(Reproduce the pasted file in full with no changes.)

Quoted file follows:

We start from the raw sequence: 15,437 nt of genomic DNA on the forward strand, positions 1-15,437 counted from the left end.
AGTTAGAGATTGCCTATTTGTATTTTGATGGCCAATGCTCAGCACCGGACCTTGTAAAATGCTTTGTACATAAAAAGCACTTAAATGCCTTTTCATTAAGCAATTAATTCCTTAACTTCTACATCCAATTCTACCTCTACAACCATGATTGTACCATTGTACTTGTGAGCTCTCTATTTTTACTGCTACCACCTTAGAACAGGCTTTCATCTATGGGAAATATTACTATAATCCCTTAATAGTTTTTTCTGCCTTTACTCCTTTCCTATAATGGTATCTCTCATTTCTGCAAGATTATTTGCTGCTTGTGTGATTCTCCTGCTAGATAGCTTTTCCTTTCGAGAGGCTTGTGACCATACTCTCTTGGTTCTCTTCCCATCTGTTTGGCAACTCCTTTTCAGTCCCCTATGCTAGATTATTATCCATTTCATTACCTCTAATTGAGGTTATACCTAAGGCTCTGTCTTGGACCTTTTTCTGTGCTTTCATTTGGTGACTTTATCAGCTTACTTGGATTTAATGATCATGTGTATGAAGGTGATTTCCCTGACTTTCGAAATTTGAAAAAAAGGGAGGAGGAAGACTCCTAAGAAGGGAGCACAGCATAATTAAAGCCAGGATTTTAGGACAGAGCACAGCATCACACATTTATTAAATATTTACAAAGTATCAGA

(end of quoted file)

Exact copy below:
We start from the raw sequence: 15,437 nt of genomic DNA on the forward strand, positions 1-15,437 counted from the left end.
AGTTAGAGATTGCCTATTTGTATTTTGATGGCCAATGCTCAGCACCGGACCTTGTAAAATGCTTTGTACATAAAAAGCACTTAAATGCCTTTTCATTAAGCAATTAATTCCTTAACTTCTACATCCAATTCTACCTCTACAACCATGATTGTACCATTGTACTTGTGAGCTCTCTATTTTTACTGCTACCACCTTAGAACAGGCTTTCATCTATGGGAAATATTACTATAATCCCTTAATAGTTTTTTCTGCCTTTACTCCTTTCCTATAATGGTATCTCTCATTTCTGCAAGATTATTTGCTGCTTGTGTGATTCTCCTGCTAGATAGCTTTTCCTTTCGAGAGGCTTGTGACCATACTCTCTTGGTTCTCTTCCCATCTGTTTGGCAACTCCTTTTCAGTCCCCTATGCTAGATTATTATCCATTTCATTACCTCTAATTGAGGTTATACCTAAGGCTCTGTCTTGGACCTTTTTCTGTGCTTTCATTTGGTGACTTTATCAGCTTACTTGGATTTAATGATCATGTGTATGAAGGTGATTTCCCTGACTTTCGAAATTTGAAAAAAAGGGAGGAGGAAGACTCCTAAGAAGGGAGCACAGCATAATTAAAGCCAGGATTTTAGGACAGAGCACAGCATCACACATTTATTAAATATTTACAAAGTATCAGA